That The pandemic has not been good for anyone’s mental health and sadly, child mental health crises have increased, including eating disorders. While anorexia, or a fear of gaining weight, which usually manifests as restriction in food intake, which is the most talked about eating disorder, binge eating disorder can also negatively impact your child’s life and cause lifelong health problems. Here is what to look-and what to do-if you suspect your child may have one binge eating disorder.
What are the signs a binge eating disorder?
The National Association for Eating Disorderswhich has a hotline and provides resources for those who need support for all types of eating disorders bget an eating disorder (BED), as “recurrent episodes of eating large amounts of food (often very quickly and to the point of discomfort); a feeling of loss of control during the binge; experiencing shame, suffering, or guilt afterwards; and not regularly using unhealthy compensatory measures (e.g. voiding) to counter binge eating.” They say it is the most common eating disorder in the United States.S and it’s recognized in the DSM, which is used to categorize mental illness (and trick your insurance into paying for treatment).
Some things to look out for in your child are:
- fear of gaining weight
- weight fluctuations
- Gastrointestinal complaints (cramps, heartburn, etc.)
- Body control (frequently looking in the mirror or in the window)
- Fear of eating or seeming uncomfortable eating around others
- Lack of food in the house or large quantities of packaging/containers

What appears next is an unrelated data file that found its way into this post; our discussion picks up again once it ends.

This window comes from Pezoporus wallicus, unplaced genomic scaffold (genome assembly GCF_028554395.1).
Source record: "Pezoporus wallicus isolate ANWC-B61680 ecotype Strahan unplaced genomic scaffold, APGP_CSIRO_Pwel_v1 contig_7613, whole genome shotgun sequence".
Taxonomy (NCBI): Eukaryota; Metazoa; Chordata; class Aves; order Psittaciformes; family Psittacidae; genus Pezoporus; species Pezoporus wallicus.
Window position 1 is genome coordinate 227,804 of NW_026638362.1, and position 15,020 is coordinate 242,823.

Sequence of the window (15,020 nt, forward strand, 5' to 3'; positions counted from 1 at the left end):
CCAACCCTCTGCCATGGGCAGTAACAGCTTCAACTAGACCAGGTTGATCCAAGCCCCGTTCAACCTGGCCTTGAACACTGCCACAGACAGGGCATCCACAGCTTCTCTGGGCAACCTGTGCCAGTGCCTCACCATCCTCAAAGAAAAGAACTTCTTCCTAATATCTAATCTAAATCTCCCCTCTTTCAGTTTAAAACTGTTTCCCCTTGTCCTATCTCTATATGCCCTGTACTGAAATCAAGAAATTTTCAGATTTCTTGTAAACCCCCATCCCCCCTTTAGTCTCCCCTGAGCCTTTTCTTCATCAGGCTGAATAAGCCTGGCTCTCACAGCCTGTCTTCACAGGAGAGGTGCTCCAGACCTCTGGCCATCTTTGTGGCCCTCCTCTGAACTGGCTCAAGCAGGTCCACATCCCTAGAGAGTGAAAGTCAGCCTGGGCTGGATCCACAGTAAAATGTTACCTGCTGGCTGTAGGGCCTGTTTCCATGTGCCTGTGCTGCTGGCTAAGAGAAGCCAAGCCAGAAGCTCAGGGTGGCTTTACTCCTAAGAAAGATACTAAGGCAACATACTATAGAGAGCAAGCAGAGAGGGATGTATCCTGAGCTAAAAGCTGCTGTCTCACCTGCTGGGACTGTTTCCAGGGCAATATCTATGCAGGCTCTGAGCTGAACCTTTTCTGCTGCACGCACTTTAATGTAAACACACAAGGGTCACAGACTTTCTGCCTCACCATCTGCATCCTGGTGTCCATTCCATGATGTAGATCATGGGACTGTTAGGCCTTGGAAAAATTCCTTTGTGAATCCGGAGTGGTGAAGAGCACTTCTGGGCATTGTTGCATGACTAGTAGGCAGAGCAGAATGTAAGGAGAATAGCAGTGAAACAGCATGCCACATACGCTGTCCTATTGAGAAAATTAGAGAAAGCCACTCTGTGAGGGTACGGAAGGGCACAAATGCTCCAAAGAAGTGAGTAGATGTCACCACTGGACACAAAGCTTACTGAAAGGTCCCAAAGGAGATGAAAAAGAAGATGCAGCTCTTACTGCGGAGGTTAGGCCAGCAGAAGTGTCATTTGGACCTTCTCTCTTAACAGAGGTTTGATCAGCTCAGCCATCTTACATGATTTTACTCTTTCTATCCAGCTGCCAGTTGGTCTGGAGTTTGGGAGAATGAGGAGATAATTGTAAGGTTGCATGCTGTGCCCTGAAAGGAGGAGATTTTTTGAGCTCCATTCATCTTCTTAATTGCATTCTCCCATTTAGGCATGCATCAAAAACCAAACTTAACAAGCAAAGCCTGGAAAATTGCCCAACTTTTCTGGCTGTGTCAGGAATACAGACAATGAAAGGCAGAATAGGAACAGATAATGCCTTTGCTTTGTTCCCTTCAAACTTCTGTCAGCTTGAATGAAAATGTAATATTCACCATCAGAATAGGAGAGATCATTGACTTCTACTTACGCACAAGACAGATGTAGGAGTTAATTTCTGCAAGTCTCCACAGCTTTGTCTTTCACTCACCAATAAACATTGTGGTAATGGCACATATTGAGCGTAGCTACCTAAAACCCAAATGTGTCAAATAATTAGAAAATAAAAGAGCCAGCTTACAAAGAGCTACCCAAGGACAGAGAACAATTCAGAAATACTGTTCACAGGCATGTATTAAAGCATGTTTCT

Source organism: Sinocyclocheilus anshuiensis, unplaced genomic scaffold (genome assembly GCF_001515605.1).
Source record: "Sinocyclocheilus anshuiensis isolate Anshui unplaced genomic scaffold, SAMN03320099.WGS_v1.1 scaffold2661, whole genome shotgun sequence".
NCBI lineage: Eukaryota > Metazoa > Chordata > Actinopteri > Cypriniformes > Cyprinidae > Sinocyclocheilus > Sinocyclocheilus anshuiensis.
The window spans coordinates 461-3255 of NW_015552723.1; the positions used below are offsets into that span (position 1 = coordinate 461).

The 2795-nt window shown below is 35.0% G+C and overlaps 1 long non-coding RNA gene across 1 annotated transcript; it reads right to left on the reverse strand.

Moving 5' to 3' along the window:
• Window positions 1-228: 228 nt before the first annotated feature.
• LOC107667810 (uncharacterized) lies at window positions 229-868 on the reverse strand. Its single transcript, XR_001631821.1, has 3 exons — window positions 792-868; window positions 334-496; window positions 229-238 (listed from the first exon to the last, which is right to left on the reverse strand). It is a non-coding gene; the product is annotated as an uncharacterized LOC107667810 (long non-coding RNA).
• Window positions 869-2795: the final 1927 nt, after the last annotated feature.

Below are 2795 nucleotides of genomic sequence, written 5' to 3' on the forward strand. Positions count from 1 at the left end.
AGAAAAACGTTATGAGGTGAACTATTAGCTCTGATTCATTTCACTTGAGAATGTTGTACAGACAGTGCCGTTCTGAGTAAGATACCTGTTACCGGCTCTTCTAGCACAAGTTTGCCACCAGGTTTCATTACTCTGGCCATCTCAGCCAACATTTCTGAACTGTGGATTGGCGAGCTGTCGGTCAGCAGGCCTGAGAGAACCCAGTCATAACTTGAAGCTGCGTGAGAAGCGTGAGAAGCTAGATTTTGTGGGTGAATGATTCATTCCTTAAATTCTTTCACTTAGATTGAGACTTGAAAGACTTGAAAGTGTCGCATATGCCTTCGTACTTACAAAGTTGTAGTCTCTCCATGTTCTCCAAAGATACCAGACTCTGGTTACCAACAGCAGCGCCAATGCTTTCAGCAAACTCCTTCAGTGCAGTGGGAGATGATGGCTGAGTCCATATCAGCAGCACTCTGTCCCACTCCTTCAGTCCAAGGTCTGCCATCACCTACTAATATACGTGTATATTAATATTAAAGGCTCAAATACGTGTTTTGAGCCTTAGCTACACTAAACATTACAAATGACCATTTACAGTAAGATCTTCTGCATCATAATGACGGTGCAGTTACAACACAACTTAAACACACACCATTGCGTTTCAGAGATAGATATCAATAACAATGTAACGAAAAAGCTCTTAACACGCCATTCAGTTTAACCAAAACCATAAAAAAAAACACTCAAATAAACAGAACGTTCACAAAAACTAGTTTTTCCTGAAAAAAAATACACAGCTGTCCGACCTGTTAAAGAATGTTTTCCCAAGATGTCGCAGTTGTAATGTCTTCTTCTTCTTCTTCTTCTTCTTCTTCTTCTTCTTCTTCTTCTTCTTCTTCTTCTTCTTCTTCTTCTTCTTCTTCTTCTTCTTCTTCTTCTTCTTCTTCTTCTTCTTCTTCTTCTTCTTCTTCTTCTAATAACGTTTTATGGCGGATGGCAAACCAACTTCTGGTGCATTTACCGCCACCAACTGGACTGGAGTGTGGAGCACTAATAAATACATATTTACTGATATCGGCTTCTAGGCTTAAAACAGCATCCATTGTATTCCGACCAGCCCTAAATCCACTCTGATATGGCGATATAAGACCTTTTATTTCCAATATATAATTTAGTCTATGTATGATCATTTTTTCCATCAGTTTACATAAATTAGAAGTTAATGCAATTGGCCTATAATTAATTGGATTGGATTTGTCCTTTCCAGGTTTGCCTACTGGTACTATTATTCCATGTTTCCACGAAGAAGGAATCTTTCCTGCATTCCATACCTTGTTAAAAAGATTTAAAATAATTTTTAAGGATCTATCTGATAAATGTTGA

- Hoarding or hiding large amounts of favorite foods
- Try to hide overeating
- Diets or new eating habits or fads (eg.e. veganism, no carbohydrates, etc.)
- Signals that the child cannot stop overeating
- Eating rituals (eating only at certain times or certain dishes)
- Disturbance of normal eating habits (eating throughout the day instead of at meals, eating alone)
- Withdrawal from friends or activities
Please remember that your child, especially a teenager, can gain a significant amount of weight around puberty and this is not necessarily a sign that they are having binge eating. Sometimes kids get taller before they get wider, or vice versa. Be careful not to force your child into your own potentially disordered eating behaviors and examine your own body image biases.
What to do if you think your child has BED?
dr Bill Hudenko, Global Head of Mental Health at K health, says if you’re concerned that your child has disordered eating behaviors, “It’s important to consult a pediatrician, nutritionist, or mental health provider to determine if your child meets the criteria for a binge eating disorder.” fault fulfilled. In addition to the negative effects this disorder can have on your child’s body, early intervention will likely lead to better treatment before the behavior becomes too established.”
That please referng-Term Effects of Eating Disorders Mental health effects include, like anxiety and depression and lifelong physical consequences such as metabolic problems and cardiovascular health problems. Early treatment is crucial.
If your child is diagnosed with BED, Hudenko says, “It’s difficult to treat eating disorders because we all need food to survive. Of course, this means that you cannot eliminate eating entirely, but must work to change the child’s eating habits to achieve a healthier pattern.”
While you may have to try a few different treatments to find the one that works best for your child and family, Hudenko says the “ideal treatment for binge eating disorder would involve consultation with a well-trained psychiatrist, who can help the family to evaluate their food culture. Interventions would likely include restricting access to some foods typically used for binge eating, developing alternative coping mechanisms when foods are used to manage stress, and learning to slow the pace of eating while reading body signals of satiety. “
Many parents these days are coming out of the low-fat and fad diet era. We hope to spare our children the pain and heartache of our years of hating our bodies and wishing we were something else. By screening our children and making sure we stay up to date on potential eating disorders, We give them the gift of body acceptance and love to take with them into adulthood.